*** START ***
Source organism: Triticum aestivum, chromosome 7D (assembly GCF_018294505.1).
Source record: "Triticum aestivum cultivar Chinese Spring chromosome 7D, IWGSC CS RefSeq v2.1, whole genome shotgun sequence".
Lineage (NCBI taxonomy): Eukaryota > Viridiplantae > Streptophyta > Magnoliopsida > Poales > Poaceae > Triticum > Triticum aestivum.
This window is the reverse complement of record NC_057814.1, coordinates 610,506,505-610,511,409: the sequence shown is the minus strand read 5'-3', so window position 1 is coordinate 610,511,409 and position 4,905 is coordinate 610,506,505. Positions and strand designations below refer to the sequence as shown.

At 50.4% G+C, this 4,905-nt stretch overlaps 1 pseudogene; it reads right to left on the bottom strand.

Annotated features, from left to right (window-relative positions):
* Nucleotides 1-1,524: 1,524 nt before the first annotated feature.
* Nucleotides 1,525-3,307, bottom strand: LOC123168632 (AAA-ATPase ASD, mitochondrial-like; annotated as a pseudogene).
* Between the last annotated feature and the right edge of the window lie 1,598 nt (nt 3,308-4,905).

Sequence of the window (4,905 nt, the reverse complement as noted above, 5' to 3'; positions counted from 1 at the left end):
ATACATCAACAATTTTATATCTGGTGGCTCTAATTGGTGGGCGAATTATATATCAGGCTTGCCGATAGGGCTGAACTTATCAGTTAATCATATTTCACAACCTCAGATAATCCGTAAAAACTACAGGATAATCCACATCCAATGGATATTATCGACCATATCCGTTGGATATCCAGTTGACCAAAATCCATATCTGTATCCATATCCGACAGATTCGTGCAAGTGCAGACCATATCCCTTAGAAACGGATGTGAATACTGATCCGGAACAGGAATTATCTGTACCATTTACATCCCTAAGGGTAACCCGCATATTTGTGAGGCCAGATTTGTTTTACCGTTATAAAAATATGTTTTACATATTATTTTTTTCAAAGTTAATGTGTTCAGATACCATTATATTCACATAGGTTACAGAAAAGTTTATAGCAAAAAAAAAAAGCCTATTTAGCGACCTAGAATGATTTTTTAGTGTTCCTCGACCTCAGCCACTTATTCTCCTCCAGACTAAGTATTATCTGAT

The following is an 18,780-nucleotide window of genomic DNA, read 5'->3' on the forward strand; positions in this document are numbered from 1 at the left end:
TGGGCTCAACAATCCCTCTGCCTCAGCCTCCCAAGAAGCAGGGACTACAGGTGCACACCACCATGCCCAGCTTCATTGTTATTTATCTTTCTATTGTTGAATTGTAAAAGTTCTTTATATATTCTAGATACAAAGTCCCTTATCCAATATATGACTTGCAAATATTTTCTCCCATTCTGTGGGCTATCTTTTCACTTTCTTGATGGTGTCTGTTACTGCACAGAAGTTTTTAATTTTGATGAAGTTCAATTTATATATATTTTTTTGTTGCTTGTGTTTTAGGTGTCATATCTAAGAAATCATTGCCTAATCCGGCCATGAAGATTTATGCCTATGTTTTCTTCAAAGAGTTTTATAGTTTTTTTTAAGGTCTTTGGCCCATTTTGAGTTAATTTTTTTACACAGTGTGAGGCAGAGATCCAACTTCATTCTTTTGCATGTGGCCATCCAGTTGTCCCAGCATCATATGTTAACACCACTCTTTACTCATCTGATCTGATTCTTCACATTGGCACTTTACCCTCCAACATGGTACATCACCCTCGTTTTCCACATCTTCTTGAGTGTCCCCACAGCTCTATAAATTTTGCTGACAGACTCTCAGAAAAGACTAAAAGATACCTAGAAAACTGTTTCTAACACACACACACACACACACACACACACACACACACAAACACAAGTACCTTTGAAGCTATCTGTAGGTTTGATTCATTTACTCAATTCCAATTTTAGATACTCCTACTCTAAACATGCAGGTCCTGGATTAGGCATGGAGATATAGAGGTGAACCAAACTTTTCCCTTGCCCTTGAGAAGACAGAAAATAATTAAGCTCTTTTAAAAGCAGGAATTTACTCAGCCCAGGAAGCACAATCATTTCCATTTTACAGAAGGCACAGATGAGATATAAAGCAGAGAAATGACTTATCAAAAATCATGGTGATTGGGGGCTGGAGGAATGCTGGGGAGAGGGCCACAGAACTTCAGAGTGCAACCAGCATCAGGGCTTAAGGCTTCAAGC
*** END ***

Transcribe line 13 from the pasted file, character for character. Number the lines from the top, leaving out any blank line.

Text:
TGGGCTCAACAATCCCTCTGCCTCAGCCTCCCAAGAAGCAGGGACTACAGGTGCACACCACCATGCCCAGCTTCATTGTTATTTATCTTTCTATTGTTGAATTGTAAAAGTTCTTTATATATTCTAGATACAAAGTCCCTTATCCAATATATGACTTGCAAATATTTTCTCCCATTCTGTGGGCTATCTTTTCACTTTCTTGATGGTGTCTGTTACTGCACAGAAGTTTTTAATTTTGATGAAGTTCAATTTATATATATTTTTTTGTTGCTTGTGTTTTAGGTGTCATATCTAAGAAATCATTGCCTAATCCGGCCATGAAGATTTATGCCTATGTTTTCTTCAAAGAGTTTTATAGTTTTTTTTAAGGTCTTTGGCCCATTTTGAGTTAATTTTTTTACACAGTGTGAGGCAGAGATCCAACTTCATTCTTTTGCATGTGGCCATCCAGTTGTCCCAGCATCATATGTTAACACCACTCTTTACTCATCTGATCTGATTCTTCACATTGGCACTTTACCCTCCAACATGGTACATCACCCTCGTTTTCCACATCTTCTTGAGTGTCCCCACAGCTCTATAAATTTTGCTGACAGACTCTCAGAAAAGACTAAAAGATACCTAGAAAACTGTTTCTAACACACACACACACACACACACACACACACACACACAAACACAAGTACCTTTGAAGCTATCTGTAGGTTTGATTCATTTACTCAATTCCAATTTTAGATACTCCTACTCTAAACATGCAGGTCCTGGATTAGGCATGGAGATATAGAGGTGAACCAAACTTTTCCCTTGCCCTTGAGAAGACAGAAAATAATTAAGCTCTTTTAAAAGCAGGAATTTACTCAGCCCAGGAAGCACAATCATTTCCATTTTACAGAAGGCACAGATGAGATATAAAGCAGAGAAATGACTTATCAAAAATCATGGTGATTGGGGGCTGGAGGAATGCTGGGGAGAGGGCCACAGAACTTCAGAGTGCAACCAGCATCAGGGCTTAAGGCTTCAAGC